First issues are a challenge that the superhero comics industry still struggles to get right, which is weird when you consider just how many of these things they put out. It's as if a collective decision was made to misinterpret the old adage, "every issue is somebody's first,"
to mean that first issues should read like they're any other issues.
Through the experience of DC's New 52 and now Marvel NOW
, whereby both publishers relaunched most if not all of their superhero lines from issue #1, I've been trying to understand why this might be. First issues should establish character, establish status quo, establish threat and establish change, and that too often feels like a barely remembered skill. My best theory is that the great pressure of issue #1 to justify its existence by being different and earning an audience leads makers to jettison the obvious for fear that it's too pedestrian and place all emphasis on establishing themselves. And maybe that's why Mark Waid, a writer who perhaps feels less pressure than most to prove himself, gets it so right with Indestructible Hulk #1
#1 is an introduction that works. It establishes character, status quo, threat and change in twenty pages, and does so in a way that also provides continuity for readers of past incarnations of the Hulk and for people who only know the character from the movies. It's always slightly unclear if anyone actually comes to comics from movies, but if they do they will have no trouble reconciling this book with the events of the Avengers
movie. And in the unlikely event that you've never encountered the character at all, Waid and artist Leinil Francis Yu tell you what you need to know -- who the Hulk is, what he's capable of, and what his place is in the Marvel universe -- in basically one panel on page two.
The game-changing pitch for this series is that Hulk's alter ego, brilliant but tortured big brain scientist Bruce Banner, has decided to stop trying to cure his condition (turning into a giant green inhumanly strong rage monster) and regard it as a chronic but manageable condition instead. He'll place both of his selves at SHIELD's disposal, which will allow Banner to rededicate his genius to solving other problems rather than wrestling with his own, and will give SHIELD a Hulk. It's a smart direction for the character, a reconciliation that opens up new storytelling possibilities without reducing either Hulk or Banner. That's the change that makes this a story worth exploring.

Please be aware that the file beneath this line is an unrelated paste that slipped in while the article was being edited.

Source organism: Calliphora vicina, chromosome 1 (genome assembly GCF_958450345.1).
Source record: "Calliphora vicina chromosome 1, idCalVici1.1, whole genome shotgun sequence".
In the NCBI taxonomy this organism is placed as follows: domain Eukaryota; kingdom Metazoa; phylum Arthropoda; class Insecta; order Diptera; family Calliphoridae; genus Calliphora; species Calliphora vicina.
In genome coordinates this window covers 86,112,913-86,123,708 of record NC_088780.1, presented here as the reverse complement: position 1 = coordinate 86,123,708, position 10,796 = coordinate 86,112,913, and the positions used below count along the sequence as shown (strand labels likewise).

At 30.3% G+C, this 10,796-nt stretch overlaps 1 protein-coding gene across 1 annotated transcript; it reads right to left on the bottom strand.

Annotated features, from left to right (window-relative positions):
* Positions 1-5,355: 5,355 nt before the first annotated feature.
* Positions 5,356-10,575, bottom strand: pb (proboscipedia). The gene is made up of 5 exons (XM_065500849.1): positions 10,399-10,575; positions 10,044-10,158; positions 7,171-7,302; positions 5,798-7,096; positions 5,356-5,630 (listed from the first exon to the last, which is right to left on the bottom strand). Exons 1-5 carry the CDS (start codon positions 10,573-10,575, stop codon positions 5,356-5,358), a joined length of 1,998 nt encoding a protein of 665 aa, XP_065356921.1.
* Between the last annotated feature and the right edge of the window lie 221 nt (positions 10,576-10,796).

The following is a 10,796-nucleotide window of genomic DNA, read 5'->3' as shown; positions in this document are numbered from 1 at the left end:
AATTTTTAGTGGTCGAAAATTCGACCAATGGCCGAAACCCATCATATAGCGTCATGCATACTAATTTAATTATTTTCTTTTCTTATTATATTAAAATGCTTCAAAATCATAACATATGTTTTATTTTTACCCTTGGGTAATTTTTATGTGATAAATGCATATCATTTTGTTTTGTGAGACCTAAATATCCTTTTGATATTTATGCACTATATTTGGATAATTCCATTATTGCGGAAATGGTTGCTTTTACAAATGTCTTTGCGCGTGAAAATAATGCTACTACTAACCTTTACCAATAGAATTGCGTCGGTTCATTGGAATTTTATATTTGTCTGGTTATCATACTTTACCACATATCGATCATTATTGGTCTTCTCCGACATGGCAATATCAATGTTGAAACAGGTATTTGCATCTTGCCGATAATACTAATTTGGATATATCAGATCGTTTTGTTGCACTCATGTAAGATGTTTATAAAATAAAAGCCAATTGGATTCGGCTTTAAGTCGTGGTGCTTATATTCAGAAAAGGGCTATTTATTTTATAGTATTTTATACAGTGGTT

As for the threat, the back half of this issue gives us a very apt bad guy in the form of brainiac Fantastic Four villain The Mad Thinker, who is here to let us know that this is a book about deranged science at its most brazenly bombastic.
But of course that's not the real threat in a Hulk book. Hulk is the threat in a Hulk book. That point is well made in this issue's showcase opening diner scene, which sees SHIELD director Maria Hill sit down with Banner with all the enthusiasm of a woman petting the proverbial long-tailed cat in a room full of rocking chairs. The tick of a clock serves to remind us that Banner is a ticking bomb while a series of potentially Hulk-triggering events occur around him (the best being his own explosion of jealousy at peer and rival Tony Stark).
The diner scene is a delight, not just for its pace and tension, but for the way Yu presents the hustle and crush of the ordinary world around Hill and Banner. Sure, they're the innocents that need to be protected, but they're also potential collateral damage, oblivious to the carnage that could tear through their lives at any second, and Yu has a gift for capturing the humanity and diversity of the world.
But Yu also excels in the jerky frenzy of the battle scenes. Yu can fill a page with action without losing the thread, and that's a rare pleasure. His Hulk has all the sinew and scale you expect, but Yu doesn't let him eat the frame so he can take shortcuts with the scenery. There are no shortcuts here, and the result places the reader right in the middle of the fight.
#1 is easily one of the strongest debuts I've seen from Marvel NOW, perhaps only challenged by Jason Aaron and Esad Ribic's Thor: God of Thunder
#1. The secret to its success is twofold. First, they did the job that a #1 requires. They introduced us to this world. And second, they're really very good at their jobs. That's a compelling reason to come back for #2.
(click to enlarge)
#1 is on sale now in your local comics shops
and digitally from comiXology